Music Industry Essentials : Andrew McKnight and Finding and Connecting an Audience
[This transcript is excerpted from the Songwriters’ TeleSummit.]
Katie: Hi, this is Katie, well sure, I could ask a question and this could be hard, I don’t know if this will be easy or hard to answer, what are some tips that you might be able to give me about finding my audiences in places I haven’t been? Yeah.
Andrew: Are you a songwriter?
Katie: I am. Yeah. I’m starting to write things that are sort of common folk music.
Andrew: Have you recorded anything that you’re able to share with people via streaming or online radio stations?
Katie: Yes, I have a little MySpace page going and about ready to record a few more songs.
Andrew: Tell us your MySpace address. You might as well.
Katie. It’s myspace.com Katie Gosnell.
Andrew: Ok. And, for the next question is, can you tell me a little about what the theme is or what it is that people are saying that they’re drawn to? Do you have enough of a feel for that?
Katie: Well, I’m starting to write songs that are kind of stories about me. Or not necessarily about me but stories about life, again common folk music. That are, I’m trying to think of, how to describe themes there.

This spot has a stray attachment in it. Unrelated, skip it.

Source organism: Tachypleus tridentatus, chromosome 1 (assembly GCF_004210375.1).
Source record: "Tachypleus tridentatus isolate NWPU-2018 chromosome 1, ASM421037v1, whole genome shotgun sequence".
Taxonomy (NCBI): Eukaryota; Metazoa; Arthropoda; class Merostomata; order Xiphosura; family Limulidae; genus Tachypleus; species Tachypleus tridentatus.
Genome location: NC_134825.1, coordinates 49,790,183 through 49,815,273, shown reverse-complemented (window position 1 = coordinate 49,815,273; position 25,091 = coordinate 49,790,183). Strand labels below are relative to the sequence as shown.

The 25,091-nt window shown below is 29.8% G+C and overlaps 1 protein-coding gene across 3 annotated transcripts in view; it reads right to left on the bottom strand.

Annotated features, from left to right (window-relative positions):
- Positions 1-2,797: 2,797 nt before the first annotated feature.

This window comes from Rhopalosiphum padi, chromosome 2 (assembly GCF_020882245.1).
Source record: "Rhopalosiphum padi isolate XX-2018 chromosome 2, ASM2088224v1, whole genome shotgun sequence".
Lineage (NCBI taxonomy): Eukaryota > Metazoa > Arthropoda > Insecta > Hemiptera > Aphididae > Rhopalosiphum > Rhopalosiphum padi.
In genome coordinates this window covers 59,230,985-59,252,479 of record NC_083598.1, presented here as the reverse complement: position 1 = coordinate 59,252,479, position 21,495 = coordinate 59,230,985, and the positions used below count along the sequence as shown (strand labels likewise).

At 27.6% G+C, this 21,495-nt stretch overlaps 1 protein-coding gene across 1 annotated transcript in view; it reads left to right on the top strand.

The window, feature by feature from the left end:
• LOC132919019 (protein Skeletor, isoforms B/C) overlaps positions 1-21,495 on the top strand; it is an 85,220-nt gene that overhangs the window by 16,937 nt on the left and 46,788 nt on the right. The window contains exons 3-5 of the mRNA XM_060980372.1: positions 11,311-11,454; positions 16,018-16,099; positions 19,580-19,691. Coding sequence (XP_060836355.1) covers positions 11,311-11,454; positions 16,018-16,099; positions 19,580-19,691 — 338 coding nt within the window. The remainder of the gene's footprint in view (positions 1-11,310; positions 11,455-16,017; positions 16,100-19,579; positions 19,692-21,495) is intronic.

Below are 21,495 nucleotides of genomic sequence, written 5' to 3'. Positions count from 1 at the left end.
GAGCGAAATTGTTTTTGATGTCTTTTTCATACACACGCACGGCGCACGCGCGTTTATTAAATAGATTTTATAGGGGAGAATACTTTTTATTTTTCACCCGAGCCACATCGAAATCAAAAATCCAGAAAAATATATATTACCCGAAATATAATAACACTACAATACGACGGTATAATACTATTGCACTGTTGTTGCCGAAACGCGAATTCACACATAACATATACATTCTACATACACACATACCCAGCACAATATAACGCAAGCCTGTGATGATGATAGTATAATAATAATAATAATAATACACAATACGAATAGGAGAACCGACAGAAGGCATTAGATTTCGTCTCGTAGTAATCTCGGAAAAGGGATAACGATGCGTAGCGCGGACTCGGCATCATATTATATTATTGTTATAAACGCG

Andrew: There’s something in your personal journeys that resonates with other people.
Andrew: Here’s an example. My friend Hugh Blumenfeld said this brilliantly a long time ago and it still sticks with me. Great songwriting is the art of taking something personal and translating it into the universal. I think of a couple of Hugh songs in particular, one is “Waiting For the Good Humor Man” which, you know, you pretty much hit the nail on the head with just about anybody who’s lived in a neighborhood as a kid. You probably try to take something like that and put it into a, ok, what’s the appeal here, is probably to anybody who’s a fan of songs that kind of resonate with their own personal story. You probably have more of an audience for that say in a suburban and city kind of environment than perhaps a town of 200 out on the Great Plains. I’m not sure that the “Good Humor Man” is quite such an icon there. Then, some of it is in how you pitch what you do to a potential venue. Ask the people who are coming to your MySpace page for suggestions about where would be a good place to play or who do you think might be interested in hosting a show. Maybe a house concert is the way to do it. But these are the sort of questions you ask yourself a little bit as you’re ok, what is it that I think that people will resonate with about what I do and then how do I find a suitable place to do that. I don’t know if I answered your question even remotely but I sure was trying.
Katie: It was helpful, thank you.
Andrew: No problem.
Viv: That’s a great question. To wonder, it’s like, I know this is what’s happening for me, and then this is what people are responding to in my music. Now how do I find those people? I would imagine that that would be a question that researching through different papers, local papers, it takes a lot of time and effort to actually locate those proper venues. Appropriate venues.